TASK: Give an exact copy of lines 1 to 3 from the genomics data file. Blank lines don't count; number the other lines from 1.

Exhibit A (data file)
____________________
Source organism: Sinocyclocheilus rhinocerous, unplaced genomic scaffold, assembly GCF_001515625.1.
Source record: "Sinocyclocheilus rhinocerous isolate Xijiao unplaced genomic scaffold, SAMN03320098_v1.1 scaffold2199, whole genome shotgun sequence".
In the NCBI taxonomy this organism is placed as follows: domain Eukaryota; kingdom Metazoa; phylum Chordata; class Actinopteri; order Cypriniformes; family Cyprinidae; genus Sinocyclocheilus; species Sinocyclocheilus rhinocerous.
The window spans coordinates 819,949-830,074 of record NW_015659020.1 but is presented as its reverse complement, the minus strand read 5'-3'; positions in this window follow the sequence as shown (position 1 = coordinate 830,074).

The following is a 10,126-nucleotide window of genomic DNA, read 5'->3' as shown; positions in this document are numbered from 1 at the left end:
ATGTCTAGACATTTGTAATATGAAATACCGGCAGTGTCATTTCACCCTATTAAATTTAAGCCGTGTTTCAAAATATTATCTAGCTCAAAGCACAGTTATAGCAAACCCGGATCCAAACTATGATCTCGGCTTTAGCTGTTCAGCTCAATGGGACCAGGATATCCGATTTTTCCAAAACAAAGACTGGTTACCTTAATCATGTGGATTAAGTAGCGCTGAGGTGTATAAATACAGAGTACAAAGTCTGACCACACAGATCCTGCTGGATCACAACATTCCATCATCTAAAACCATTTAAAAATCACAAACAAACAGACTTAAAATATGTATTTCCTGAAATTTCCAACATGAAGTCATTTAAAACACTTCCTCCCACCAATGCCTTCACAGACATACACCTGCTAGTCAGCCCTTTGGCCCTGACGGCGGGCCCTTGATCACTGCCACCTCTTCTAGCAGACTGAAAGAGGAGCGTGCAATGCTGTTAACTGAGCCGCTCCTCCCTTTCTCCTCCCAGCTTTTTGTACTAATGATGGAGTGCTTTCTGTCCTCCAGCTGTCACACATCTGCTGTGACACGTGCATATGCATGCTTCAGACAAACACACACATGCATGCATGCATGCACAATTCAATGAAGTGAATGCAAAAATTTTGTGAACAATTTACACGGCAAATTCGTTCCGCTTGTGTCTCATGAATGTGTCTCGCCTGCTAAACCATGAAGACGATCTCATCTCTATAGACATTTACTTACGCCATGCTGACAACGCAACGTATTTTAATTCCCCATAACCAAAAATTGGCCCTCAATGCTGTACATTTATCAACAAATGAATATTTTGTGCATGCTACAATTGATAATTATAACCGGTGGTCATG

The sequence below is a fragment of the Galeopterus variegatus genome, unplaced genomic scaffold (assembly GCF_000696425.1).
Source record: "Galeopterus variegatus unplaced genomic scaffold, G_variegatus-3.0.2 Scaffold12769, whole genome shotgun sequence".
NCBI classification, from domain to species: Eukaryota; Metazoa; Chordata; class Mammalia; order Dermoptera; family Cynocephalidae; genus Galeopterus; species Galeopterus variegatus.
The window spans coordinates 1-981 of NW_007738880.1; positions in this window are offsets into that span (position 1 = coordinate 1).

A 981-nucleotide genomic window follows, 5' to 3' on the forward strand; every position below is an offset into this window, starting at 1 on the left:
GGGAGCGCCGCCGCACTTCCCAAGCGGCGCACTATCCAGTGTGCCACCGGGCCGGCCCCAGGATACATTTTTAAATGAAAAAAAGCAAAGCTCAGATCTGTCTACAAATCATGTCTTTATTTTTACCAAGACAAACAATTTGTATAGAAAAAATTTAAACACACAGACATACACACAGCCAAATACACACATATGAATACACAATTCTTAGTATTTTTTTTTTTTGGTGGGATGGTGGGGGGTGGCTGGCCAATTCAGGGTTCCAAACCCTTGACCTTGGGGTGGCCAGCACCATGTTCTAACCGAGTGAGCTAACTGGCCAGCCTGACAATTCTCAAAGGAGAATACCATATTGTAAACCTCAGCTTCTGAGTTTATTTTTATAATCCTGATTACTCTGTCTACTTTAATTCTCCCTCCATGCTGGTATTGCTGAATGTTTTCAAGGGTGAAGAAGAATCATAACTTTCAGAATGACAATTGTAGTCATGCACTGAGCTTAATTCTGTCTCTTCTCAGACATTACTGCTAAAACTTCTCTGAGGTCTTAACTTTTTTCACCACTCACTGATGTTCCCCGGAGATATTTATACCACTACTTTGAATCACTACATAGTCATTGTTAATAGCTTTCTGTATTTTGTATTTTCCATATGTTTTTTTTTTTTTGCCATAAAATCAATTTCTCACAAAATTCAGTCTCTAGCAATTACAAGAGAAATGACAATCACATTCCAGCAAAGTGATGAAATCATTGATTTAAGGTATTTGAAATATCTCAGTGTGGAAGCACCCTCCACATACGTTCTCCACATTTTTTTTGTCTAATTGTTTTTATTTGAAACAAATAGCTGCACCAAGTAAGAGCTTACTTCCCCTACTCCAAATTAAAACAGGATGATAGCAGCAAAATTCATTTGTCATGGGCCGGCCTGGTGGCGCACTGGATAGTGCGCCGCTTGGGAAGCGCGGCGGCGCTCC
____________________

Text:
Source organism: Sinocyclocheilus rhinocerous, unplaced genomic scaffold, assembly GCF_001515625.1.
Source record: "Sinocyclocheilus rhinocerous isolate Xijiao unplaced genomic scaffold, SAMN03320098_v1.1 scaffold2199, whole genome shotgun sequence".
In the NCBI taxonomy this organism is placed as follows: domain Eukaryota; kingdom Metazoa; phylum Chordata; class Actinopteri; order Cypriniformes; family Cyprinidae; genus Sinocyclocheilus; species Sinocyclocheilus rhinocerous.